As I age, (turning 61 in a month) I am noticing a dichotomy. There are times when I look at my body and view roundness where I wish there was flatness; abs that see the gym 3-4 times a week are not as cooperative as I wish. Unlike many my age, I have no problems with the wrinkles that greet me when I gaze in the mirror. I see them as laugh lines that I have earned. Like my clients I wonder what standard I am attempting to meet. Not even sure what a perfect 61- year- old would look like. What has been helpful is an exercise that a friend who (like me) teaches Laughter Yoga, created. Called I Love My Body, it is a call and response chant that begins at the top and works its way around and down. “I love my head. I really, really love my head. Thank you, head.”  I offer it in the day care centers where I teach 3-6 year- olds, but also with my adult clients in my practice, if they have body image issues. They say that they feel silly, but humor me and by the end, they are smiling and laughing. It allows us to see the value in each body part. When clients say that they don’t like how they look, I ask them what each aspect does for them. The feet they think are too big, provides a foundation on which to stand and a means of walking the world. The backside they consider too big gives them a place to sit. The hands that bear short, anxiety gnawed fingernails helps some create beautiful art- work. Reframing works wonders.

Our cultures tell us that perfection is unattainable, that only God is perfect. But, what if we are, as many spiritual teachers offer, ‘God in a body’? Then wouldn’t we, even with all of our woundings and wonderings, be perfect too? That doesn’t invite arrogance, because when you recognize perfection in yourself, you see it mirrored in the eyes of all those you encounter…they’re perfect as well. And what about all of that ‘life stuff’ that happens…the marvelous and the messy…what if it is perfection-reflection.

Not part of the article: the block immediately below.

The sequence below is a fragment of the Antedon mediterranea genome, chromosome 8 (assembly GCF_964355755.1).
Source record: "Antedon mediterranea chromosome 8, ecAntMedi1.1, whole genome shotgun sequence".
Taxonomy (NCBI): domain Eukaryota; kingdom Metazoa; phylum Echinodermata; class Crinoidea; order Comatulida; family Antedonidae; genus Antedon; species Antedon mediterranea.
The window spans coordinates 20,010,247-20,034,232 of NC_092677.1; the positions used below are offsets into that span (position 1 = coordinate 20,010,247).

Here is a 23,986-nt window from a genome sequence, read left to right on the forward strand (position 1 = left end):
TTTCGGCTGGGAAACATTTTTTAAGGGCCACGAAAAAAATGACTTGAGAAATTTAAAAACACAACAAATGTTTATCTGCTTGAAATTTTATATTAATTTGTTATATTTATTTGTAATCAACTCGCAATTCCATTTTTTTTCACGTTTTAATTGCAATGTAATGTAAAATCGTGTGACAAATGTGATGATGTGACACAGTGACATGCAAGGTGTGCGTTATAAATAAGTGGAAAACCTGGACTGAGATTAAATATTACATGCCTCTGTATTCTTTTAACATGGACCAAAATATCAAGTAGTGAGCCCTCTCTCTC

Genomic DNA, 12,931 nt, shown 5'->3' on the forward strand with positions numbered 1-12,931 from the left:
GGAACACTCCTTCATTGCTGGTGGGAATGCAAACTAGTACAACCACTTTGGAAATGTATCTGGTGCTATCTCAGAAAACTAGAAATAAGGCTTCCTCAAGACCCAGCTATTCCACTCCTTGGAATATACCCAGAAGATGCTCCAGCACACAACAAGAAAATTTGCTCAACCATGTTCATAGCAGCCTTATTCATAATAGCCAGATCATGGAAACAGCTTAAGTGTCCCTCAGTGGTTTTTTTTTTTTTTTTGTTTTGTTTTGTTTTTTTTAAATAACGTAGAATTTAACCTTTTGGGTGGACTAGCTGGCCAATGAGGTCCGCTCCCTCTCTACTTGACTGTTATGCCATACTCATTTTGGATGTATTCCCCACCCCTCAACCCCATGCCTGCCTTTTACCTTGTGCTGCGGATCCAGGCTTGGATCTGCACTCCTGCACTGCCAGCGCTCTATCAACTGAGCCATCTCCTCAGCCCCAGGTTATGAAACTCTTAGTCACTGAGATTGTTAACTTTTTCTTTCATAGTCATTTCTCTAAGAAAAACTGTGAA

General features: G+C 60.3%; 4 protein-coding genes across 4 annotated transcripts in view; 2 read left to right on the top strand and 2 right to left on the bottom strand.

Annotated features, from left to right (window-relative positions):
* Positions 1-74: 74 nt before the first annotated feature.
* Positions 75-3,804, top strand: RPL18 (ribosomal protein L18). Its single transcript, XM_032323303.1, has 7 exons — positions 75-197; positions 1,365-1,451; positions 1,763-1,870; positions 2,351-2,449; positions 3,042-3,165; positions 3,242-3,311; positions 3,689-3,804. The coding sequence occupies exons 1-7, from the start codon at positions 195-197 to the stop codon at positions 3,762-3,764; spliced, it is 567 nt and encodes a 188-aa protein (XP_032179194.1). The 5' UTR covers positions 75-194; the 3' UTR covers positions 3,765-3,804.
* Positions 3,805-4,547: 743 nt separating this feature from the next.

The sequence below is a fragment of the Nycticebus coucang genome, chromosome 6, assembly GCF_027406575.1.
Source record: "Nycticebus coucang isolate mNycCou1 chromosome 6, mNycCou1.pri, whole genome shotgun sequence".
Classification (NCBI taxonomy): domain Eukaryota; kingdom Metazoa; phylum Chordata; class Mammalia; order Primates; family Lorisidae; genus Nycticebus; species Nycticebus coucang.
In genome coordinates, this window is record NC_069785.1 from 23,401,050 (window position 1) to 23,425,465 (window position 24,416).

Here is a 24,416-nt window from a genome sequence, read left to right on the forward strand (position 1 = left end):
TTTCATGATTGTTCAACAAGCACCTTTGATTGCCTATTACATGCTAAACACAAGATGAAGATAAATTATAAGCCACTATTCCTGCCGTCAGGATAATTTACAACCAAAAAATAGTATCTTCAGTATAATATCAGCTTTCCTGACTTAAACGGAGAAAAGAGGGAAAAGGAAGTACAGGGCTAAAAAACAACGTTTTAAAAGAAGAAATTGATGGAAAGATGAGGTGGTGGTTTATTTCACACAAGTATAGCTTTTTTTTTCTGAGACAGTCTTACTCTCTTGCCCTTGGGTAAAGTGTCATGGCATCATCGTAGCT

One of my favorite concept to explain perfection in imperfection is known as Wabi-sabi.

Per Wikipedia, “Wabi-sabi is the most conspicuous and characteristic feature of traditional Japanese beauty and it occupies roughly the same position in the Japanese pantheon of aesthetic values as do the Greek ideals of beauty and perfection in the West”. “If an object or expression can bring about, within us, a sense of serene melancholy and a spiritual longing, then that object could be said to be Wabi-sabi.”  “[Wabi-sabi] nurtures all that is authentic by acknowledging three simple realities: nothing lasts, nothing is finished, and nothing is perfect.”